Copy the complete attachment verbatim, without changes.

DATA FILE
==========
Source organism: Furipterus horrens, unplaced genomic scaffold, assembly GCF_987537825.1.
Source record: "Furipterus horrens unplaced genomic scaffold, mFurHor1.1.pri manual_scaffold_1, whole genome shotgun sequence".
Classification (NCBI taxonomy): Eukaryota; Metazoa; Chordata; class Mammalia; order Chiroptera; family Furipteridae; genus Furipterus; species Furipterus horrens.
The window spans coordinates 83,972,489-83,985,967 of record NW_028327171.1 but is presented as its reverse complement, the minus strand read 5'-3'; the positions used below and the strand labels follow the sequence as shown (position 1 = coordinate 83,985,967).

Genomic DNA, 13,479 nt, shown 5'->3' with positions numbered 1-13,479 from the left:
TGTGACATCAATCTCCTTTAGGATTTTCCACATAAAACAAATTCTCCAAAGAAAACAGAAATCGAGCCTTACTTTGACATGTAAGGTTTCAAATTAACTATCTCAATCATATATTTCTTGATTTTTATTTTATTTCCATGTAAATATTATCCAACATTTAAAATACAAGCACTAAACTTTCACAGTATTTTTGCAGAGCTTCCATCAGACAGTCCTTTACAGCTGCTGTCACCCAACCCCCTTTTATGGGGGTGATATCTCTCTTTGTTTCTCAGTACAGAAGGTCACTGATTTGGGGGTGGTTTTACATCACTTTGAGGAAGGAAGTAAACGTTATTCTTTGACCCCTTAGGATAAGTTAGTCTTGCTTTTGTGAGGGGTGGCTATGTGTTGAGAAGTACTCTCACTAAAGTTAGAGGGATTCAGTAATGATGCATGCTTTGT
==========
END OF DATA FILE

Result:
Source organism: Furipterus horrens, unplaced genomic scaffold, assembly GCF_987537825.1.
Source record: "Furipterus horrens unplaced genomic scaffold, mFurHor1.1.pri manual_scaffold_1, whole genome shotgun sequence".
Classification (NCBI taxonomy): Eukaryota; Metazoa; Chordata; class Mammalia; order Chiroptera; family Furipteridae; genus Furipterus; species Furipterus horrens.
The window spans coordinates 83,972,489-83,985,967 of record NW_028327171.1 but is presented as its reverse complement, the minus strand read 5'-3'; the positions used below and the strand labels follow the sequence as shown (position 1 = coordinate 83,985,967).

Genomic DNA, 13,479 nt, shown 5'->3' with positions numbered 1-13,479 from the left:
TGTGACATCAATCTCCTTTAGGATTTTCCACATAAAACAAATTCTCCAAAGAAAACAGAAATCGAGCCTTACTTTGACATGTAAGGTTTCAAATTAACTATCTCAATCATATATTTCTTGATTTTTATTTTATTTCCATGTAAATATTATCCAACATTTAAAATACAAGCACTAAACTTTCACAGTATTTTTGCAGAGCTTCCATCAGACAGTCCTTTACAGCTGCTGTCACCCAACCCCCTTTTATGGGGGTGATATCTCTCTTTGTTTCTCAGTACAGAAGGTCACTGATTTGGGGGTGGTTTTACATCACTTTGAGGAAGGAAGTAAACGTTATTCTTTGACCCCTTAGGATAAGTTAGTCTTGCTTTTGTGAGGGGTGGCTATGTGTTGAGAAGTACTCTCACTAAAGTTAGAGGGATTCAGTAATGATGCATGCTTTGT